While watching the morning news as usual, I came across an article in The Daily Beast titled, “One doctor published several research papers at breakneck speed. ChatGPT wrote it all.”
As a researcher, I am very curious. I’m not against the idea of use AI to help create research or even write a paper, but as I finished reading the article, a shudder of boredom rose through my body.
The lead researcher of the work, University of Tennessee radiologist Som Biswas, submitted an article to the journal radiology written mostly by ChatGPT. Biswas told the editor ahead of time about copyright; it underwent peer review and was subsequently published. After this initial success, he used OpenAI to write several more papers within four months and publish five of them in different journals.
Although I can certainly see value in OpenAI support in research and even, perhaps, writing for people who have difficulty producing quality prose, there is an undercurrent in the ideas of Biswas and others that are summed up beautifully in a single paper. written by a group of French rheumatologists named “ChatGPT: When artificial intelligence replaces rheumatologist in medical writing. In an upbeat tone, the authors declare: “…for researchers who are now prolific, one can imagine that with AI, their output could be doubled or even tripled. ” The authors go on to conclude that “AI represents an important step front in helping to create original scientific work” (emphasis added).
I’m not arguing that there’s necessarily something wrong with using AI to assist with research writing. (I’m simply not sure about this at the moment.) However, I see the thinking in the paper as representing another cog in the neoliberal machine for quantitative research and emphasizing numbers. at the cost of quality.
It is clear that the number of citations and the number of publications are the main measures by which research faculty are measured — along with the perceived prestige of the journals associated with the influencing factors. Thus, using OpenAI to increase “productivity” is assessed—conceptually only in terms of publication volume, not the quality of what is published—which serves to further support best practices. neoliberalism is polluting higher education institutions and eroding research quality output.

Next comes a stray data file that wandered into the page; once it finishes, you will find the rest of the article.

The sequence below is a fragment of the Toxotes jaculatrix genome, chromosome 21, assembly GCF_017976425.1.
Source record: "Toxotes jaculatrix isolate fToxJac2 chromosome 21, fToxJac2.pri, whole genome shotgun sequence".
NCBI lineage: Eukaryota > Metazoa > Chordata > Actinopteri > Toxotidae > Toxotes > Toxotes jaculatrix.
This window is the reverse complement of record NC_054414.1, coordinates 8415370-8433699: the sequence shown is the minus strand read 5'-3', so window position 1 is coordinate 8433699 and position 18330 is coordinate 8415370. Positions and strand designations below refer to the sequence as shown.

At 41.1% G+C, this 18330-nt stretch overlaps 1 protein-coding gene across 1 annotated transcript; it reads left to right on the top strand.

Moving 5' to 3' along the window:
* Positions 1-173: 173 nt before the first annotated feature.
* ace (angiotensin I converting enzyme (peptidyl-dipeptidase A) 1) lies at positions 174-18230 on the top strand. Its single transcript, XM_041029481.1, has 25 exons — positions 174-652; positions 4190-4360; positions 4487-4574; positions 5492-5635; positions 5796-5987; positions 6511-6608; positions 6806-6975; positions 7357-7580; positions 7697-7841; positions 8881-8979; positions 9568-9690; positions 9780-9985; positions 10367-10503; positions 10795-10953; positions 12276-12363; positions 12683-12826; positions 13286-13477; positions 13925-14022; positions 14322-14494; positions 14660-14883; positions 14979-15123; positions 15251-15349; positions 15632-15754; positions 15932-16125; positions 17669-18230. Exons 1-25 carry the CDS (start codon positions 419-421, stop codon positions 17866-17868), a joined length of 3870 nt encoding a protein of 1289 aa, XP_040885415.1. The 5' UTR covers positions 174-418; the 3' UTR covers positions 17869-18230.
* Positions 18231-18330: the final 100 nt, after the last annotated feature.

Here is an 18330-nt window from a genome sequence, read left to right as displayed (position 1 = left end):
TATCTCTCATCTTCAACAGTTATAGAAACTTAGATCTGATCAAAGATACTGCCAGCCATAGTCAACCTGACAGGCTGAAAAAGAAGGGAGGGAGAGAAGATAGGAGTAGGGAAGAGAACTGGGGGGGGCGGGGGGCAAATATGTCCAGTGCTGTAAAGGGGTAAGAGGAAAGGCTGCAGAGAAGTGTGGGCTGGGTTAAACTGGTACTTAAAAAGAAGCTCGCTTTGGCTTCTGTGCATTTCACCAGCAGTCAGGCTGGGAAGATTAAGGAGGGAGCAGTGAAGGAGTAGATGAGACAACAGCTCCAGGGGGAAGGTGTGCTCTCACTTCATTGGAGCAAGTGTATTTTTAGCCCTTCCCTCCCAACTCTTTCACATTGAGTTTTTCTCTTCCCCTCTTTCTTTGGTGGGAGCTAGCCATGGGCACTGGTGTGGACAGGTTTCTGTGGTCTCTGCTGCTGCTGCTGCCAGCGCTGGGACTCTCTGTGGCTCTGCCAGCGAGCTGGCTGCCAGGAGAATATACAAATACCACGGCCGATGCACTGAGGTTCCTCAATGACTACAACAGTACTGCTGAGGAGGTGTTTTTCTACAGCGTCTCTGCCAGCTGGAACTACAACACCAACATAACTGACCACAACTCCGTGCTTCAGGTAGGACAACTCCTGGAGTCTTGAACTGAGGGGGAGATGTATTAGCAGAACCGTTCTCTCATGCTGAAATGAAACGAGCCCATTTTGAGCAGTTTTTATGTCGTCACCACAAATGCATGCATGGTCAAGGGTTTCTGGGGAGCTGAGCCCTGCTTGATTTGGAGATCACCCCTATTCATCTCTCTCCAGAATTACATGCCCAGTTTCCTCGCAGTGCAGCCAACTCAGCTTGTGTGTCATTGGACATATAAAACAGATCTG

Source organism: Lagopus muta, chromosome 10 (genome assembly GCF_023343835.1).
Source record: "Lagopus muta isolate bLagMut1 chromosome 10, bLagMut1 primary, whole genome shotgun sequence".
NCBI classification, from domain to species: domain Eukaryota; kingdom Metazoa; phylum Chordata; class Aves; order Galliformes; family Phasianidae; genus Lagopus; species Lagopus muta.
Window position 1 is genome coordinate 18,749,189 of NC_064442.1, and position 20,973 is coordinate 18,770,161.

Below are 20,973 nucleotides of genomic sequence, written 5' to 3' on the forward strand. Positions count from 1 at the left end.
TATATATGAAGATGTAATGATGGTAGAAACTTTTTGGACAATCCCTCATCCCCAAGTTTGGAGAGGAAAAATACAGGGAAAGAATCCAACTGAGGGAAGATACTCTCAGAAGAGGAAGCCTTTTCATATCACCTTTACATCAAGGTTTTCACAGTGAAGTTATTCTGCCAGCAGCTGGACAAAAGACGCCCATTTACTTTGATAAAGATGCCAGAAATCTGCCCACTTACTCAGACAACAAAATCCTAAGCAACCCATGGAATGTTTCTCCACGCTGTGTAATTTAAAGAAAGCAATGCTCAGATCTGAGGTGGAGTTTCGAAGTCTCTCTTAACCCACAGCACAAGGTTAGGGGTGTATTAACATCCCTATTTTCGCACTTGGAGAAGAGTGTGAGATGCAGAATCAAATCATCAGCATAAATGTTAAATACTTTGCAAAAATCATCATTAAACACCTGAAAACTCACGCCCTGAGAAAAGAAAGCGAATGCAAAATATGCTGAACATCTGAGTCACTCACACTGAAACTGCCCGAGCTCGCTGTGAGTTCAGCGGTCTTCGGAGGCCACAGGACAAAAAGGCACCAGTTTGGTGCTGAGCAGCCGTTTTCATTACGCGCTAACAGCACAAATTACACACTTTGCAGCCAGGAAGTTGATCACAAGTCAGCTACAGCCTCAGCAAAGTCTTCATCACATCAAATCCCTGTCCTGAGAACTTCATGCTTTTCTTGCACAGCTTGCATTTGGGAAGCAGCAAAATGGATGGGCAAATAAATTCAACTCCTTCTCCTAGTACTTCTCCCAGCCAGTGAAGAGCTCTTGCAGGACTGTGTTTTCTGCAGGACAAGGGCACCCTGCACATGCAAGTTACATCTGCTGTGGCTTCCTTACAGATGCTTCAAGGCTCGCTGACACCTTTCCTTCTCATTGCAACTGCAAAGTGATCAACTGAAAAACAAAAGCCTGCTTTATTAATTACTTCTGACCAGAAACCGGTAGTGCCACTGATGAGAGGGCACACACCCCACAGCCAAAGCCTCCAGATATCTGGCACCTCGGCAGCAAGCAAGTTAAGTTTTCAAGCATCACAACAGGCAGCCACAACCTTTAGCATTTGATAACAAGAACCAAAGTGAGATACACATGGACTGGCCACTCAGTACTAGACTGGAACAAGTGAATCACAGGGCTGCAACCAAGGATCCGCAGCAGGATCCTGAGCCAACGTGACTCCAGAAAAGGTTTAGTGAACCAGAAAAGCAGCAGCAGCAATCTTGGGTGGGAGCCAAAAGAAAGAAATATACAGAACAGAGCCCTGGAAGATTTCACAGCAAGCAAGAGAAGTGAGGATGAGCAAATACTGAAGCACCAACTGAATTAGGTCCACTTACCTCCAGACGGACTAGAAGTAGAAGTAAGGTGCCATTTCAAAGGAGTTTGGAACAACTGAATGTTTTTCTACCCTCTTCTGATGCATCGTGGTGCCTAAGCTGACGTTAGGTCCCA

If widespread use of OpenAI becomes the norm in research publishing, the continued assault on quality will intensify. In particular, there will be many predatory journals that go after junior scholars, especially research papers, so that they appear effective – even if the journals they publish are worthless.
And the already exploitative for-profit academic publishing industry will become even more fierce as supply outstrips demand, driving up the fees publishers can charge authors for the fruit of their labor. High. Indeed, OpenAI will enhance the ways in which such publishers get most of the labor (in the form of reviewers and authors) needed to produce their products without having to pay for those who do not. person doing the work.
Under the current neo-liberal regime in higher education, the use of OpenAI will increasingly push research into a zero-sum game structure in which those who are most productive in terms of creating whether AI-generated research will be the winner in the competition for increased achievement. , promotions, and research grants—all based on performance measures that prioritize quantity over quality.
In an article in The Daily Beast, Brett Karlan, a postdoctoral fellow in AI ethics at Stanford University, points out, “[g]Even if the pressure to publish really does pile up, I think academics will start to rely on ChatGPT to automate some of the more boring parts of writing, and most likely the same people who wrote the articles. It’s virtually impossible to publish and submit them to predatory journals that will find workflows automating this with ChatGPT.”
Karlan was right with this assessment. But the problem is not with the researchers nor with ChatGPT, but with the performance rating system that underpins the neoliberal obsession with profits and quantification.
As publishing companies profit from their freelance workforce, research organizations “measure” the performance of those workers on the basis of the number of publications. This pushes researchers to publish more, reducing the quality and increasing the exploitability of publishing companies. OpenAI is perfectly positioned to bolster a dangerous system that has already taken a toll on research effort, as well as the mental health of researchers under extreme pressure to publish more, more. more and more.
OpenAI is being touted as an academic game changer. I agree. And the new game is the game where the quality is almost entirely dependent on the quantity because countless new articles are constantly being released, many of which won’t have time to read. That’s probably okay, since many of the same articles wouldn’t be worth reading under any circumstances.
But what needs to happen now is that higher education institutions begin to develop a system of professional ethics that shapes the way OpenAI is used in publishing—and that impacts the way scholars think about academic integrity.
Open AI won’t go away, but if academic institutions don’t tackle research and publishing issues with this now, it will do more damage to an already broken system. severely damaged. Unfortunately, this will require higher education administrators to do something they may find both intimidating and uncomfortable—they will need to evaluate not only OpenAI, but its values and Neoliberal expectations are profoundly damaging the quality of research and education.